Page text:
After taking a year and a half off after a dozen years of marathon touring with her band, the Nocturnals, Grace Potter decided that it was time to show another musical side of herself.
But she knows the more lush and melodic pop and soul blend of "Midnight," her new solo album, may be a shock to the system for those who have been following her to this point.
"I've never wanted to choose a single style of music to play because I love all music. I really, truly do," the Vermont native says by phone from North Carolina. "So it all started there. I love all kinds of music and I never wanted to choose one, but I also have this amazing legacy of the band that I've built that really does focus on one particular style of music that I love so much, that I grew up with, that's really rooted in that nostalgic, classic rock from the late 60s/early 70s."
Potter, in fact, started out writing songs for what she figured would be the next Nocturnals album, following 2012's "The Lion the Beast the Beat." Before long however, Potter "realized my muse was taking me in a different direction, one that touched more on the sounds of my childhood that I was more likely to hear on the radio and kids my age would've been dancing to in Gymboree class." That influence yielded more of a contemporary pop album than any of Potter's previous work -- and she makes no apology for it.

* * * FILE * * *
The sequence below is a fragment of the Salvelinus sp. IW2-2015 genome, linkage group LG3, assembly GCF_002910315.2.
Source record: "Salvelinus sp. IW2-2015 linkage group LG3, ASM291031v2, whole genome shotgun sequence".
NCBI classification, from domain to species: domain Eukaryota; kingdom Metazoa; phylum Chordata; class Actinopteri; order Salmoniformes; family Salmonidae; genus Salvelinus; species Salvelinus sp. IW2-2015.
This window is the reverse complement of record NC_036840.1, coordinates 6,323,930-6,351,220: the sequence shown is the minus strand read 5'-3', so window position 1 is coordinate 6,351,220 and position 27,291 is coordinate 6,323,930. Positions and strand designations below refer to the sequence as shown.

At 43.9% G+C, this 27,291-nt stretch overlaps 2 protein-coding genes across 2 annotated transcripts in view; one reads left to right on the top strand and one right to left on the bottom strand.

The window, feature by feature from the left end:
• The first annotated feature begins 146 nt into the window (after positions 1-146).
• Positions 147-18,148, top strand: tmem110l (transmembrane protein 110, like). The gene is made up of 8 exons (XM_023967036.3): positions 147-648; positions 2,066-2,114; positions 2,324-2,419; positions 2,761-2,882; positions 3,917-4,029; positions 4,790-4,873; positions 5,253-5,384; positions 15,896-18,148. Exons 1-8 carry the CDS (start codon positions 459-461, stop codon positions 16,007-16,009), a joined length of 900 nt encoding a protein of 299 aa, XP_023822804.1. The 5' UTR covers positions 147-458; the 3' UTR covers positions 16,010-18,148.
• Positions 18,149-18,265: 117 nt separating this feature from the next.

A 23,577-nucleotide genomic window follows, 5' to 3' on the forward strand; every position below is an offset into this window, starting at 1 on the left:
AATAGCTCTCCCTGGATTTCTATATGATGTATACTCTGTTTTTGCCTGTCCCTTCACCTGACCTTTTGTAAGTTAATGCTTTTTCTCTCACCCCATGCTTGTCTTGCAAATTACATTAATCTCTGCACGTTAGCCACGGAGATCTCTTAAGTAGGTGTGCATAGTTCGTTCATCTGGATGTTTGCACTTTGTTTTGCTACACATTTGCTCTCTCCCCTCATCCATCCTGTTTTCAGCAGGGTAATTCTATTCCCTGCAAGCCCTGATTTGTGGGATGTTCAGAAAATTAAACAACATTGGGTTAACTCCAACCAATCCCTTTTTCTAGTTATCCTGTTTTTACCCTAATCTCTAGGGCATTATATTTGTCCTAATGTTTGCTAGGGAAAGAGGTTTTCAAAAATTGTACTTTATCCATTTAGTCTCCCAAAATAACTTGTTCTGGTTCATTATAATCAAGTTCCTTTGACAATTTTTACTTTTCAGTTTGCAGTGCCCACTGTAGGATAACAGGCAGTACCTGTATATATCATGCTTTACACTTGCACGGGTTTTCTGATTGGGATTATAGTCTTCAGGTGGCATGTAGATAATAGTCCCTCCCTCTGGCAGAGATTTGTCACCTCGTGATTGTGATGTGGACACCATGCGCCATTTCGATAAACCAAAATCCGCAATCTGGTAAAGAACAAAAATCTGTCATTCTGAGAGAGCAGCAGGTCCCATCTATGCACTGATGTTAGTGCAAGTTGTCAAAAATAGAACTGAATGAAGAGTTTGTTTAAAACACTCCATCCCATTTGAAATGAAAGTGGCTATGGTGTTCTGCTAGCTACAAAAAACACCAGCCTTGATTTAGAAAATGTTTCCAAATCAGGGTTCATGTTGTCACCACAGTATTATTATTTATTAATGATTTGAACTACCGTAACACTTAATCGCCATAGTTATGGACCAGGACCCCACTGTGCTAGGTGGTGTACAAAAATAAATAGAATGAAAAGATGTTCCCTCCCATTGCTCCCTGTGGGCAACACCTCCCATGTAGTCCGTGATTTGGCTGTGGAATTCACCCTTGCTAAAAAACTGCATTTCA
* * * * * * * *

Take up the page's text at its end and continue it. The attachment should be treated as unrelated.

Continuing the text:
"Y'know, if someone wants to sit down in the living room or at a cocktail party and complain about pop music and how bad things are the radio, that's a completely fine position to take," acknowledges Potter, 32, who married Nocturnals drummer Matt Burr during 2013. "But it's a passive position, and I'm not a passive human being. I choose to take action, so I did that with ('Midnight'). I wanted to join the conversation and make music that I felt could be played on the radio that would be what I felt was 'good' music.
"So that's what I did on this record."
The other Nocturnals, i turned out, didn't feel the same "urgency" in that direction, so Potter made "Midnight" primarily with producer and co-writer Eric Valentine, whose credits include Smash Mouth, Good Charlotte, Third Eye Blind and more. She is, however, still touring with the Nocturnals, though she's expanded and augmented the band with four additional members to suit the new material, and Potter's not sure if this is a temporary creative excursion or the harbinger of more left turns to come.
"Y'know, I knew this record was going to get mixed reactions and news of me going solo would be confusing for my fans," Potter says. "But they're so loyal and have been incredibly supportive. The future is unknown, but this is definitely part of my life and I'm going to take this with me whether I get back together with the Nocturnals or do a country album or making another solo album or a (expletive) gangsta rap record.
"Whatever I do next is going to be informed by this major transition in my personal life and my musical life. It's been amazing and really fulfilling. I can't wait to see what happens next -- but I'm usually the last to know!"
Grace Potter and Rayland Baxter
Thursday, October 8. Doors open at 7 p.m.
Royal Oak Music Theatre, 318 W. Fourth St.
Tickets are $27.50-$55 in advance, $35-$55 at the door.
Call 248-399-2980 or visit www.royaloakmusictheatre.com.
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